What the thunder said …

(To read El Gringo Feo’s Costa Rica Diary from the beginning, start here.)

Monday, August 27

Drenching, thunderous rain gave me a welcome excuse to read and write yesterday. I couldn’t help but allude to Eliot’s “The Waste Land” in the title of this post after thinking about his poem the other night at the shack. The thunder bowled through the valleys in long, guttural grumbles that shook the ground,. It was disconcerting, but not in the way a sudden bolt slaps you in the face. This was visceral, an earthquake rattling your core and leaving you wondering if it’s going to stop.

Phone calls with Lara and my parents were the highlight of the day. All is good back home, and I think everyone was relieved to know that I’m not only surviving here, I’m thriving. The beauty of the jungle hasn’t worn off.

I finished Poilu, and I’ll have to admit I’ll miss that French barrel maker. I’ve read extensively about World War I, from revisionist ideas arguing the generals and leaders weren’t as stupid and heartless as they’ve been portrayed to a study of poetry written in the trenches. One of the most surprising things to me was how literate this working stiff was. Louis Barthas drops classical allusions constantly and references obscure historical events in his narrative. And then he spins out lines like this while describing an artillery battery:

There were thousands and thousands of shells of every caliber, lined up like monstrous insect larvae which one day would burst forth in a blast of fire and brimstone.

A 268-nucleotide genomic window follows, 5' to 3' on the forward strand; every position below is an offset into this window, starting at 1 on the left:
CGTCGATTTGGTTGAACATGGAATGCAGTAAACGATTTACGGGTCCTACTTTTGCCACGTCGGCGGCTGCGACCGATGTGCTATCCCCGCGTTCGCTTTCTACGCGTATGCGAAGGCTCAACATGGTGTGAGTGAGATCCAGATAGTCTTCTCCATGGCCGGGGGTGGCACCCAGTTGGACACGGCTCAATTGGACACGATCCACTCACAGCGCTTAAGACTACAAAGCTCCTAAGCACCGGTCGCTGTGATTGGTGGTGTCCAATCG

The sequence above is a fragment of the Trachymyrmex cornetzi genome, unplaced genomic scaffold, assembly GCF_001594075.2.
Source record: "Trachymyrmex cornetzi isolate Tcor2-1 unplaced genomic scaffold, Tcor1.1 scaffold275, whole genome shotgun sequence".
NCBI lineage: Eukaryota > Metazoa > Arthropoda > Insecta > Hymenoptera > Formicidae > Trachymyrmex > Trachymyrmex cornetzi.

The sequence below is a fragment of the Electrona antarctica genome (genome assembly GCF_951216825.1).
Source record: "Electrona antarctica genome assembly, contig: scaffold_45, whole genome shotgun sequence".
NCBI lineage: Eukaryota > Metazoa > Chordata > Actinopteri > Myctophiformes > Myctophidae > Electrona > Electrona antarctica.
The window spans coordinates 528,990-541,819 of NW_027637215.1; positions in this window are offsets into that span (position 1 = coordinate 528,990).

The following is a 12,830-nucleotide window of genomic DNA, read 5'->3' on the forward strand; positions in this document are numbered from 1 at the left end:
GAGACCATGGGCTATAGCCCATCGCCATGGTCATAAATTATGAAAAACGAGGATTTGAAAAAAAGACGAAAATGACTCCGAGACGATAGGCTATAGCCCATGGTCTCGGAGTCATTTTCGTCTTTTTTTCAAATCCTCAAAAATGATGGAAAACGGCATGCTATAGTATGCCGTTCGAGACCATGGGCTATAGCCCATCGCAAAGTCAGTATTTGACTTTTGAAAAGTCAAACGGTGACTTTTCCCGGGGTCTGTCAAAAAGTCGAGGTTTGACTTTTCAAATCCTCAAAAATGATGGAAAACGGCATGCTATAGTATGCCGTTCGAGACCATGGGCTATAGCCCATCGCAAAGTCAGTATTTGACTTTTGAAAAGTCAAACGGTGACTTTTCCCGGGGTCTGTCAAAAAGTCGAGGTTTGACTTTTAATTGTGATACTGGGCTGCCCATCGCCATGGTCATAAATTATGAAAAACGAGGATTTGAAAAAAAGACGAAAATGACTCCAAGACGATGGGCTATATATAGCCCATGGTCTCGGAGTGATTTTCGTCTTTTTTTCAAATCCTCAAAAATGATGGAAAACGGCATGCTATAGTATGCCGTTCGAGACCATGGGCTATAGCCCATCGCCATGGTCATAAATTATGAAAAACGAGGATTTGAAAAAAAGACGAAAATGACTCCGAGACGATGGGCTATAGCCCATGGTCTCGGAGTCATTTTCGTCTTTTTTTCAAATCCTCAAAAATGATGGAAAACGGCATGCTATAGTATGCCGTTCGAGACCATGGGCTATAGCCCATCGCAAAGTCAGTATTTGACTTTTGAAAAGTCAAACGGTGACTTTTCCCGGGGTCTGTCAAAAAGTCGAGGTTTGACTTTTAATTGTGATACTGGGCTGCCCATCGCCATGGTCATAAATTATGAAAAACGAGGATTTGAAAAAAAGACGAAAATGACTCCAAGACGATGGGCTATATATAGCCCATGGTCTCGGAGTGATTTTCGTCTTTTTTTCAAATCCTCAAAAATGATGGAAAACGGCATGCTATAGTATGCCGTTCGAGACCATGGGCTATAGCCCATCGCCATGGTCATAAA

And he offers insights like this while discussing a theft:

When killing becomes a duty, a holy thing, then stealing is no more than a peccadillo.

Incongruously, I then picked up Jack Ewing’s Where Tapirs and Jaguars Once Roamed: Ever Evolving Costa Rica, which moves from a geologic history of the area to an ethnographic study, relating tales of people who lived here around the turn of the century. This confirmed much of what Gian said the other night about this area’s isolation causing it to be a bit backward and insular. In the 1900s, the Whale’s Tail was an island where a family lived, and they were the only residents for miles around. Ewing traces the slow growth of the 20th century, fueled by blazed jungle trails and bongo boats that plied the coast, connecting the scattered people and communities along the way.

The Costanera Sur highway wasn’t finished until 2010, which precipitated the current growth that’s occurring along this stretch of coast, growth that endangers the natural resources. There’s a fascinating passage where Ewing works with the road builders to design and build “wildlife bridges” over the highway to allow fauna safe passage. It hasn’t stopped road kill, but apparently is it reducing it.

To close the day, I listened to a few lectures on character development in the Great Courses audiobook Writing Great Fiction: Storytelling Tips and Techniques. I have to admit it’s been helpful so far and already has me revising some of what I’ve written. James Hynes, a novelist who teaches the course, won me over when he referenced John Gardner’s The Art of Fiction. Gardner’s one of my favorite writers, perhaps my main influence for the type of work I’d like to produce. It’s been decades since I encountered the book, so I downloaded that and dove into it, too. I was instantly glad I did when I stumbled across this aside in Gardner’s preface:

(Not everyone is capable of writing junk fiction: It requires an authentic junk mind. Most creative-writing teachers have had the experience of occasionally helping produce, by accident, a pornographer. The most elegant techniques in the world, filtered through a junk mind, become elegant junk techniques.)

2 replies on “What the thunder said …”

  1. This is great! I just found the blog today and had to read the whole thing! Can’t wait to read more and good luck with the book.

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